This blog is basically about how good books are nice and bad books are the pits. And then I get grumpy.

Saturday, April 25, 2009

But I didn't even get a chance to read the book.

A book caught my eye today. It was dense. I mean, it was really thick. It had a dark greyish cover, no jacket and a drawing embossed in gold coloring. The drawing, some sort of symbol, with foreign writing around it was ominous. I think I always knew whose book that was. It was J.R.R. Tolkien's work. Possibly, it was the whole Lord of the Rings series.

Don't be surprised that I'm not sure. Immediately - and I don't know why, especially as I'm far from a Tolkien expert - a thought hit me: This guy really lived. So, I put the book down. It seemed to have made its point, albeit probably not the one that's contained in the text within its covers.

Tolkien was a language-lover. It was either that or he put an awful lot of effort into something that he didn't feel a great affinity for. He was a professor, a linguist, a creator of languages, a creator of fictional worlds. That much I know. I also know that he was spiritual, a Catholic.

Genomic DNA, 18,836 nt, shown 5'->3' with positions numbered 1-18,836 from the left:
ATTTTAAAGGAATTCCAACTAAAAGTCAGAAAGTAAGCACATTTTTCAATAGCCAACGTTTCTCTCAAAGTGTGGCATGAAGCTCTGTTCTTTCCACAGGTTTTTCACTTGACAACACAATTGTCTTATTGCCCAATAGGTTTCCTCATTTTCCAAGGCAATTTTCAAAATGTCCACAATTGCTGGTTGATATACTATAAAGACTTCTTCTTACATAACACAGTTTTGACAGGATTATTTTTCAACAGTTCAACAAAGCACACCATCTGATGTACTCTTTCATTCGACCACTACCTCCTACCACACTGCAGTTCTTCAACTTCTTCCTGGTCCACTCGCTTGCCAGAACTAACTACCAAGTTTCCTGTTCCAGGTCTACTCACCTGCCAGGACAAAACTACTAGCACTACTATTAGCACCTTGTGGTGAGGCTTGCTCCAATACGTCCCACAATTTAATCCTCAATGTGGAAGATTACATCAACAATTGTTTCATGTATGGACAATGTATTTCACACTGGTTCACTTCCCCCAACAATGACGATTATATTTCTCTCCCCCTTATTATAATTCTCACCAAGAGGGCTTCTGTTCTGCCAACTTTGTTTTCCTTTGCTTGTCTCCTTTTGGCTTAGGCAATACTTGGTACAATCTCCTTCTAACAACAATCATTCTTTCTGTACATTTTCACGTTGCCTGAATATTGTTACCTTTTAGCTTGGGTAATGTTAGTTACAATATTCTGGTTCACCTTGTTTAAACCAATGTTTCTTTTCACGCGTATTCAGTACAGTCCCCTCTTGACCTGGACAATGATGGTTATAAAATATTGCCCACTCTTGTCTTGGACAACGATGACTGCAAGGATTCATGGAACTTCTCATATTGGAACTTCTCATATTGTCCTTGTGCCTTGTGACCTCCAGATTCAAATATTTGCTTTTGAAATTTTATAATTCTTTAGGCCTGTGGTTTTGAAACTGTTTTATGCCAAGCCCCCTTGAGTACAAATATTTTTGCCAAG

Now, I knew he was a writer. That he was a professor was never surprising. (I don't know if I ever knew about his piety until I was in a seminary bookshop one day and the clerk there, a young, earnest, be-spectacled seminarian, started to talk with me and leapt into a speech about Christianity in the Rings books.) But the language creation really impressed me. To make up a language seemed like such a cool thing. Language is usually organic. But here it is being made by a man, one person. That's one person soaking up the world around him, and feeding back to it his own modest contribution.

And that's the crux of this matter of living. Arguably, to live, you have to engage with the world around you. You have to take in what it offers and, in turn, give back something. I'd say creating a language fits this criteria for living. But Tolkien had more than that. His spirituality meant he believed there was more in life than the world around him. He had a cake and he ate it, too. That's life and then some. That's living.

That's sort of what I was thinking when I saw this book.

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